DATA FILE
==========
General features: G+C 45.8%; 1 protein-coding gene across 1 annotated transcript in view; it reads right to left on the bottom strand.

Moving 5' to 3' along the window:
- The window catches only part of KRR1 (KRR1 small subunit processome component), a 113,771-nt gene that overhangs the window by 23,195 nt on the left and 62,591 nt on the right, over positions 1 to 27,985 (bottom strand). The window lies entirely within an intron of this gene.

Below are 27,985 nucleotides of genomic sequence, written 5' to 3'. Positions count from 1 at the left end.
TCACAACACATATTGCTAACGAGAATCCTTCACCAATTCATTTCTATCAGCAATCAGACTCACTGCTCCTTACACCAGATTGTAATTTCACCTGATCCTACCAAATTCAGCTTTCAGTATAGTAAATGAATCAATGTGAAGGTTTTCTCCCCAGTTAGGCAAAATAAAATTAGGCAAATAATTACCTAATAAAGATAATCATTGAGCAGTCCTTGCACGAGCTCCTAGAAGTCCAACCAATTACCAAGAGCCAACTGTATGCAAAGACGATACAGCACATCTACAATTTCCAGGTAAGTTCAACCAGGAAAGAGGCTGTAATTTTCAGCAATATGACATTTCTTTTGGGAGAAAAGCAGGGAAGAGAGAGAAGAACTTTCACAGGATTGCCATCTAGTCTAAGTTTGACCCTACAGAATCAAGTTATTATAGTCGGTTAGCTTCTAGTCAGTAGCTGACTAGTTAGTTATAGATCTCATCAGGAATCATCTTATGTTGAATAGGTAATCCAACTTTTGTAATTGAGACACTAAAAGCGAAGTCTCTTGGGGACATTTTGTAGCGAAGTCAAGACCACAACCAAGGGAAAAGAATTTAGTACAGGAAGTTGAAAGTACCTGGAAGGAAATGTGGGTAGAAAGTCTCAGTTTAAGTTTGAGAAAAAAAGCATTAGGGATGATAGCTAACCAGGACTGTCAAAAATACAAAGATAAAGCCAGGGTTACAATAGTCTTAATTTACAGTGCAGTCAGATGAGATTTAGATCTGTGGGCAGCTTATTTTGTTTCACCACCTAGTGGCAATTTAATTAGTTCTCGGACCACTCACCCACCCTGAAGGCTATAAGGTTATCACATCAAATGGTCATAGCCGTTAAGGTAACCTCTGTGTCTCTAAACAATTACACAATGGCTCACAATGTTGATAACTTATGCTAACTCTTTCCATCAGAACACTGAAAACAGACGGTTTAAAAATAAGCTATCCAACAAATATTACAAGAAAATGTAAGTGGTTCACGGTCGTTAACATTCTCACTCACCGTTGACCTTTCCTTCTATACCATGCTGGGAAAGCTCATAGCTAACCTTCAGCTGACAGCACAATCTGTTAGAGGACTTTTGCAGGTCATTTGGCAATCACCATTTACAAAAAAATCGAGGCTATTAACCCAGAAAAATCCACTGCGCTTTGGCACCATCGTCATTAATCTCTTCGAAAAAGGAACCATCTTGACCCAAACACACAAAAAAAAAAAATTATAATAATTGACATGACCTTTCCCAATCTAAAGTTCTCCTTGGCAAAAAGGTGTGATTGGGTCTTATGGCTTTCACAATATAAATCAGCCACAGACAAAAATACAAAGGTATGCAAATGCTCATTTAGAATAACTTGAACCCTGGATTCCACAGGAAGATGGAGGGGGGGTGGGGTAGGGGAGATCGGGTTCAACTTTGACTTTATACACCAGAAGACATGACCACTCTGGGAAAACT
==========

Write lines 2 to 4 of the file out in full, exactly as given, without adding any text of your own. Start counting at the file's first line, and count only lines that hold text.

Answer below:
Moving 5' to 3' along the window:
- The window catches only part of KRR1 (KRR1 small subunit processome component), a 113,771-nt gene that overhangs the window by 23,195 nt on the left and 62,591 nt on the right, over positions 1 to 27,985 (bottom strand). The window lies entirely within an intron of this gene.

Below are 27,985 nucleotides of genomic sequence, written 5' to 3'. Positions count from 1 at the left end.